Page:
Liberia is not listed on the U.S. Department of State’s most recent International Narcotics Control Strategy Report as a jurisdiction of prime concern for money laundering.

Liberia as a sovereign nation has entrenched in its revenue code a system of taxation based on source. This is its right and privilege and is common standard worldwide. All non-resident entities which are prohibited by statute from doing business in Liberia, have no sourced income, and are thus exempt from taxes in Liberia. Resident entities doing business in Liberia are subject to taxes.

Legislation is expected to be passed within the next week that will enable Liberia to continue meeting the requirements of the OECD with respect to corporate transparency requirements.

(Organisation for Economic Co-operation and Development is an international economic organisation of 34 countries founded in 1961 to stimulate economic progress and world trade.)

Liberian non-resident entities cannot do business in Liberia and are required to operate and have their principal places of management and control anywhere outside of Liberia, which would require the non-resident corporations to succumb to the banking and compliance regulations in those countries where they are operating.

While nonresident entities are permitted to open bank accounts in Liberia, there are few, if any of them that do so.

Liberia does not conform to the definition of tax haven and in fact is not considered such by leading OECD countries such as France and the U.S.

The accusation that the Maritime Program is secretive is false. The Maritime Registry maintains highest standard of scrutiny and (is) universally praised by international bodies for its management and cooperation. It is also annually financially audited by well-regarded global accounting firm with operations headquartered in Washington, D.C. Its activity maintains the strictest standards under U.S. law and with close engagement with the U.S. government.

The “Africa’s Panama” major criticism of Liberia is that it creates an environment of secrecy behind which people with money can hide in order to evade paying taxes where they should be paying taxes. If this statement is to be given credence, then let’s look at the U.S., which (is) often labeled as world’s biggest tax haven and hosts vast sums of foreign money under conditions of secrecy the likes of which Liberia has never known.

“Britain, the second largest proponent of the transparency standard for automatic exchange, is responsible for hosting the largest network of tax havens, such as British Virgin Islands, The Cayman Islands, Bermuda, Jersey, and others.”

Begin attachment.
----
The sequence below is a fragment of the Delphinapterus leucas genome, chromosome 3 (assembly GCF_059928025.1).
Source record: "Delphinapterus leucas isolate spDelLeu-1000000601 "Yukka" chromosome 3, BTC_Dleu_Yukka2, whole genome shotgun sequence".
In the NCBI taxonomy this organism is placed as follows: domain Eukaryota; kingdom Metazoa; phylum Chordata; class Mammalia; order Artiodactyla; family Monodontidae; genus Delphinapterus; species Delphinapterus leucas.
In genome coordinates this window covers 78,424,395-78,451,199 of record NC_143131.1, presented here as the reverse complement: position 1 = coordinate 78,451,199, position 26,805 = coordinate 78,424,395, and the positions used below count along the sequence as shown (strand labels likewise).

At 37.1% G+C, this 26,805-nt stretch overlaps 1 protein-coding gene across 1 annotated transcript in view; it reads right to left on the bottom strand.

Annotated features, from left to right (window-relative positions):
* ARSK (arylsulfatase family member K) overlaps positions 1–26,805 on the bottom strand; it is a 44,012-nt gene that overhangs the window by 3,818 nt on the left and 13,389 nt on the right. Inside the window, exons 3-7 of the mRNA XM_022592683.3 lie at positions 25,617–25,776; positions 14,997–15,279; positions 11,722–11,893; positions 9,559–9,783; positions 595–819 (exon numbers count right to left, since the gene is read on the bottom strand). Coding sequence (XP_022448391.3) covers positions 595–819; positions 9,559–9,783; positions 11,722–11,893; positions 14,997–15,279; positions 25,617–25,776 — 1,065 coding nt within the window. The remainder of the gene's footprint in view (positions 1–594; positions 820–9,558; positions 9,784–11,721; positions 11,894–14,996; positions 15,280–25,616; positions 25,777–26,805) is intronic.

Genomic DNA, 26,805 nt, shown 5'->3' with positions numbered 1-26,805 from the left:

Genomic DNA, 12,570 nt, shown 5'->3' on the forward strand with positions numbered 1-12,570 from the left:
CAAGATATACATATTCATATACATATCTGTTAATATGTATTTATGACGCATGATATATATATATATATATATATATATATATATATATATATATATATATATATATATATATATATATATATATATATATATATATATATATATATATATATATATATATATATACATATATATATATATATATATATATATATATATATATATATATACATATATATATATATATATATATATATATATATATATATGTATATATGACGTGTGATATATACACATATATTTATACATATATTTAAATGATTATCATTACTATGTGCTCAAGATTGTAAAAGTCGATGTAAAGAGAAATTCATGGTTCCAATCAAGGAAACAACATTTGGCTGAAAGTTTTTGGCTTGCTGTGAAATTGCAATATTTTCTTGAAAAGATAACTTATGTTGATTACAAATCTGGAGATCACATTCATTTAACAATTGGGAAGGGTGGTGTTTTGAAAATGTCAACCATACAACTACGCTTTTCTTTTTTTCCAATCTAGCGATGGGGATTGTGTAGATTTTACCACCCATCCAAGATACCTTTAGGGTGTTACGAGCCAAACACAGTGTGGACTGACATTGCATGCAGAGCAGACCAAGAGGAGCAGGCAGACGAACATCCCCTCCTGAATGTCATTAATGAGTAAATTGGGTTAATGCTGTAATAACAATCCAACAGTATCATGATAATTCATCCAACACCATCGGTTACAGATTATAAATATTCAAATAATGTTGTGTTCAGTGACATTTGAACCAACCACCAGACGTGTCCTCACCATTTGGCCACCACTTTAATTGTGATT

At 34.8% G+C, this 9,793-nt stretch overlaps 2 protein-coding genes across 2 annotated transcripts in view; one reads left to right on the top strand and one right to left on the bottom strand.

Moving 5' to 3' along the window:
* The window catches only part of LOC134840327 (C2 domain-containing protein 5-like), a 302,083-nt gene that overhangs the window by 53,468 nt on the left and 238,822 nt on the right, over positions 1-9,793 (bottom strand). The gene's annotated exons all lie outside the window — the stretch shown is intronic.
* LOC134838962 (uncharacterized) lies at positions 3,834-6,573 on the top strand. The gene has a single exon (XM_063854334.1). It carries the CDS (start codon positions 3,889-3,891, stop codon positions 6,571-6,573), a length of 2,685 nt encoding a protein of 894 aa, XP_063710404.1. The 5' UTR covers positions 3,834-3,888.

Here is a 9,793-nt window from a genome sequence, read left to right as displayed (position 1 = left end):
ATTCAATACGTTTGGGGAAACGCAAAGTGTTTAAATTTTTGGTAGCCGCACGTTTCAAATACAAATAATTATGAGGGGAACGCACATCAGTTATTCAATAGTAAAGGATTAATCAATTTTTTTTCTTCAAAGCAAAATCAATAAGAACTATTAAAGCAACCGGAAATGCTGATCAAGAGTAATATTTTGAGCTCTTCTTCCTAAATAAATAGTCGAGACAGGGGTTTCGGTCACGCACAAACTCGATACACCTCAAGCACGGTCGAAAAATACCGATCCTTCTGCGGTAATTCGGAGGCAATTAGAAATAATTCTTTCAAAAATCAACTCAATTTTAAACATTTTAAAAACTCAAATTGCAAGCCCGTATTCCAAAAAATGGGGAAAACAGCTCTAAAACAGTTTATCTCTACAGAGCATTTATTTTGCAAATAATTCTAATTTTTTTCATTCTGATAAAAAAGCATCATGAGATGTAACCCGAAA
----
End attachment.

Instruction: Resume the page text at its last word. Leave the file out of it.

The government also took aim at the report for saying secret companies are being used to hide ill-gotten gains from drugs, corruption and terrorism.

The government said there seems to be no legitimate rationale for including Liberia in this non-compliant group of countries because Liberia is not a banking and financial center.

“It cannot compete with the likes of Cayman, Panama and BVI as none of the well-known large international banking institutions have branches here. The local Liberian banking system is not a funnel for funds derived from illegal activities such as money laundering and terror financing and has never been targeted as such by the international community.”

A final criticism is that Liberia has not passed through the OECD first phase review. But the government in its response explained that there is no stigma attached to this designation as many other countries have been in the same position.

“Liberia has not been able to compete with the larger countries, such as in Europe, as it does not have the infrastructure and manpower in place to assist with the implementation of the rigorous standards required by the OECD.

The further setback suffered during the Ebola crisis, from which Liberia is still recovering, required that the country meet more pressing priorities than acceding to the requests of the OECD and its members.

Despite all these setbacks, Liberia has taken major steps and to comply with the OECD, including legislation currently before the National Legislature. While Liberia is now passing further anti-secrecy laws, many major countries remind behind Liberia in satisfying the OECD. Per additional feedback by OECD’s peer review, the government remains committed to ongoing enhancements.”